According to the U.S. Defense Prisoner of War/Missing Personnel Office, that's the number of Americans who fought and defended their nation in World War II, Korea, the Cold War, and Vietnam who remain unaccounted for. How do we remember them? By taking time to reflect on their sacrifice.
In honor of the national POW/MIA Recognition Day that is observed tomorrow, Sept. 16, I'd like to focus on a single story of enduring courage and selflessness.
U.S. Air Force Brig. Gen. Robinson "Robbie" Risner had plenty of combat experience under his belt when he arrived in Vietnam. But his life changed dramatically on Sept. 16, 1965. While flying his F-105D Thunderchief fighter-bomber on a mission over North Vietnam, Risner was shot down, captured and taken to Hoa Lo Prison, otherwise known as the "Hanoi Hilton."
As we have learned since the Vietnam War ended, POWs were subjected to cruel, inhumane treatment and torture. Here's how Risner described one of those experiences:
"During the night, I heard someone screaming in a distance. And I thought, man, they are torturing another prisoner. I felt so sorry for him, you know. And then I would come back more closely to consciousness and found that it was me I was hearing in the distance. I was the one that was doing the screaming. And they tortured me all night."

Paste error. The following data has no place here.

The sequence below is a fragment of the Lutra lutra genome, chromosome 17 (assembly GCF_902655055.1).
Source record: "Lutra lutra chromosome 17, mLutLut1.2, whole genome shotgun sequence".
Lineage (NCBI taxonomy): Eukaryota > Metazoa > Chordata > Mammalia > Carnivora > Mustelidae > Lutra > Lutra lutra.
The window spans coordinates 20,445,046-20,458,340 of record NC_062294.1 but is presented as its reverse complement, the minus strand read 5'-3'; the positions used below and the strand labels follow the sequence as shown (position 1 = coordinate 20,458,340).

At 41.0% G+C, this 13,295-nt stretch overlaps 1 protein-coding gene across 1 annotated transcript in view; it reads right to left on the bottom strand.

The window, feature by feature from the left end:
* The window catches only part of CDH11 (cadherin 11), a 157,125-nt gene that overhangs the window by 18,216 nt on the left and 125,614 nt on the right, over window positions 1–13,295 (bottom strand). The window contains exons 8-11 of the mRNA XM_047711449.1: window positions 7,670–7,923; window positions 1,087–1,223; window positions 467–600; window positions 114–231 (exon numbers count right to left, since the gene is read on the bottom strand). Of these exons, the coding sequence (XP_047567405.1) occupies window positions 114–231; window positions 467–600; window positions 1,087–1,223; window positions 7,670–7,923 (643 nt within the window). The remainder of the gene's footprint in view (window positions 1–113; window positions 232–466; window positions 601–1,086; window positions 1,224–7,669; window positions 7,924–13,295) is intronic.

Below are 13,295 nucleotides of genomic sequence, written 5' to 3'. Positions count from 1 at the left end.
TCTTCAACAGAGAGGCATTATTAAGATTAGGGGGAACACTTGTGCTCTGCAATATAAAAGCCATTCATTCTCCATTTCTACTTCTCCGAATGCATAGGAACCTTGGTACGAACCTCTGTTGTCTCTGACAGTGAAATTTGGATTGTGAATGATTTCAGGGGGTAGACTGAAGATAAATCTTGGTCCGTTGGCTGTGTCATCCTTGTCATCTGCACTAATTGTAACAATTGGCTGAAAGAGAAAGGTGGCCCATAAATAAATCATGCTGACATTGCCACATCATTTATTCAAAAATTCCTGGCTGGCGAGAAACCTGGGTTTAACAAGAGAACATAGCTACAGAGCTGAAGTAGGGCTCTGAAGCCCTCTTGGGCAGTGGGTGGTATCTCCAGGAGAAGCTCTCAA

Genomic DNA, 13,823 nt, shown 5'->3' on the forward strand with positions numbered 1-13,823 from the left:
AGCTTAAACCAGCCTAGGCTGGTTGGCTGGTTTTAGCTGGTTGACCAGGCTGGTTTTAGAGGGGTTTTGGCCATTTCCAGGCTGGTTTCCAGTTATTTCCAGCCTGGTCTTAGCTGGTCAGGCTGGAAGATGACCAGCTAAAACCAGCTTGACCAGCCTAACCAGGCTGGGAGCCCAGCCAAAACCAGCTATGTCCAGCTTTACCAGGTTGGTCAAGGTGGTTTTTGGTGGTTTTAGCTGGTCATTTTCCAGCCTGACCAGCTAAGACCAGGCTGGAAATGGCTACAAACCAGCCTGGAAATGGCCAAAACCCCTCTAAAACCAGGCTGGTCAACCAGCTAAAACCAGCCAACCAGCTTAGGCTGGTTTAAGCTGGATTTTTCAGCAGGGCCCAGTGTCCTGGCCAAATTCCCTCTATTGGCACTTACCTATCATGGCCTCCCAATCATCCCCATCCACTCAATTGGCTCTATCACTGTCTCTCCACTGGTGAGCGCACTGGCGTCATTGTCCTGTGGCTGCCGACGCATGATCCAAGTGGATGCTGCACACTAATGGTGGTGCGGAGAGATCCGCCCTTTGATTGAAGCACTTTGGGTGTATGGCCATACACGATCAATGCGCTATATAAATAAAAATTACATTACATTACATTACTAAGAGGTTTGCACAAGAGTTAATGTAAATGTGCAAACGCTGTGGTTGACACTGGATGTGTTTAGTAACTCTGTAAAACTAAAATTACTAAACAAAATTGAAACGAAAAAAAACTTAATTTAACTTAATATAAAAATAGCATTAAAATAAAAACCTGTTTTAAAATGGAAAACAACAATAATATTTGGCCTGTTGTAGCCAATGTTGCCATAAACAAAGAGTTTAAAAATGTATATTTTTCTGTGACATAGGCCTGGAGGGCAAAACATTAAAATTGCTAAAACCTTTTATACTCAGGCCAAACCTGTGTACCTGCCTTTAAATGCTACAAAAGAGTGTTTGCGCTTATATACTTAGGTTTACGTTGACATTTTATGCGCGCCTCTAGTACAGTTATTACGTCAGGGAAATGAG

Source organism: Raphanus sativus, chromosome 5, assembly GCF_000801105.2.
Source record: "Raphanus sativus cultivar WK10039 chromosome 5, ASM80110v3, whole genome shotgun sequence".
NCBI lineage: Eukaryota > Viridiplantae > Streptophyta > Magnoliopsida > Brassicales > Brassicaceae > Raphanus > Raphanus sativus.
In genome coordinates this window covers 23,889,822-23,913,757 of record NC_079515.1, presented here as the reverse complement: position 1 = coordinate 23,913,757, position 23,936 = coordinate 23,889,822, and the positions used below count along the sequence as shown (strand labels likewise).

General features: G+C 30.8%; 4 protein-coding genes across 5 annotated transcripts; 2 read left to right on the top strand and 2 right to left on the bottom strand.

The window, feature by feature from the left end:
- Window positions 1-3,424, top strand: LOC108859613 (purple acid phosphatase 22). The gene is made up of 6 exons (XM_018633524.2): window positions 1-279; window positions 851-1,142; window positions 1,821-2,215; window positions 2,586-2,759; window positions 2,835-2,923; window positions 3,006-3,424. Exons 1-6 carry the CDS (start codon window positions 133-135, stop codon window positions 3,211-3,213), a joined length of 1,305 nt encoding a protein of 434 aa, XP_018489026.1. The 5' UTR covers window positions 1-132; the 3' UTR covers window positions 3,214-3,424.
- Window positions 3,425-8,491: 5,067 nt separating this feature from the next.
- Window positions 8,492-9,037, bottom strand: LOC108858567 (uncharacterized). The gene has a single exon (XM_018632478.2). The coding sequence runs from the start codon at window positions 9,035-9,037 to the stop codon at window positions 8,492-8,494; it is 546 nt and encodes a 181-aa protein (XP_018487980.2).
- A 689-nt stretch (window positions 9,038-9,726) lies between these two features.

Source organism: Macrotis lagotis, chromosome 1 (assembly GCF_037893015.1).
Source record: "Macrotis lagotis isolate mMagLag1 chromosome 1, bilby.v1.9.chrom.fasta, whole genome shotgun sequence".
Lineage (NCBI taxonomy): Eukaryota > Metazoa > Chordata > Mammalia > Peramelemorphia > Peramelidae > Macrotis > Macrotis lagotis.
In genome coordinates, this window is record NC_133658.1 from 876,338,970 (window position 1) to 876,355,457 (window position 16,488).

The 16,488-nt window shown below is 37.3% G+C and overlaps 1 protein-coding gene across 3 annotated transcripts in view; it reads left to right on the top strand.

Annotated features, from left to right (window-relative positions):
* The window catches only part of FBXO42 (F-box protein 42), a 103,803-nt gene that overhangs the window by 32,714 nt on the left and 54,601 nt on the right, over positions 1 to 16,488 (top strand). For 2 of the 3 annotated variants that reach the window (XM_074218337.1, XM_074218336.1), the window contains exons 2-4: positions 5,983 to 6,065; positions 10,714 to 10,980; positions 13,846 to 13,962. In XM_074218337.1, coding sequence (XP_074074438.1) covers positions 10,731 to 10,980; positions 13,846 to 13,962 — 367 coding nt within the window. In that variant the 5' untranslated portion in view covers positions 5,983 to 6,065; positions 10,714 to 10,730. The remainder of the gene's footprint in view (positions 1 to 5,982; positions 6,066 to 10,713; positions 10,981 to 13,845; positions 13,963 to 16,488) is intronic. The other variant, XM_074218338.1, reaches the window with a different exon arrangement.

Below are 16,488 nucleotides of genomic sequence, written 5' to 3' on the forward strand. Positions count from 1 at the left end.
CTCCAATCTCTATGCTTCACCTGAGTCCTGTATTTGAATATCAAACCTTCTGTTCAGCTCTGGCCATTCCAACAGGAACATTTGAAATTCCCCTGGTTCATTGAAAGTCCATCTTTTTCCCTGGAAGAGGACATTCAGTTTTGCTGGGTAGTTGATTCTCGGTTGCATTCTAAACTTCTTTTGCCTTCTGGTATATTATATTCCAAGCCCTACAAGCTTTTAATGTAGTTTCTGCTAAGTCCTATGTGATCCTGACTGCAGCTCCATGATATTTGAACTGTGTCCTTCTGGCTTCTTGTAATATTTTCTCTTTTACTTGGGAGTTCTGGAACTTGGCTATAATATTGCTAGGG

While most of us can't imagine what that was like or how a human being can survive such conditions, Risner and his men found a way. They communicated to one another by tapping on the prison walls and frequently paid the price when they were caught. When Risner and his companions held an unauthorized church service in their prison cell, guards escorted them to solitary confinement. While they were walking out, the men of Camp Unity, as it later became known, sang "The Star Spangled Banner" and "God Bless America." Risner was later quoted as saying that he felt nine feet tall during those moments. After serving seven years as a POW, Robbie Risner was released on Feb. 12, 1973, and returned with honor to the United States as part of Operation Homecoming.
Will you join me tomorrow in offering a moment of silence for those 83,581 who are still lost, but not forgotten?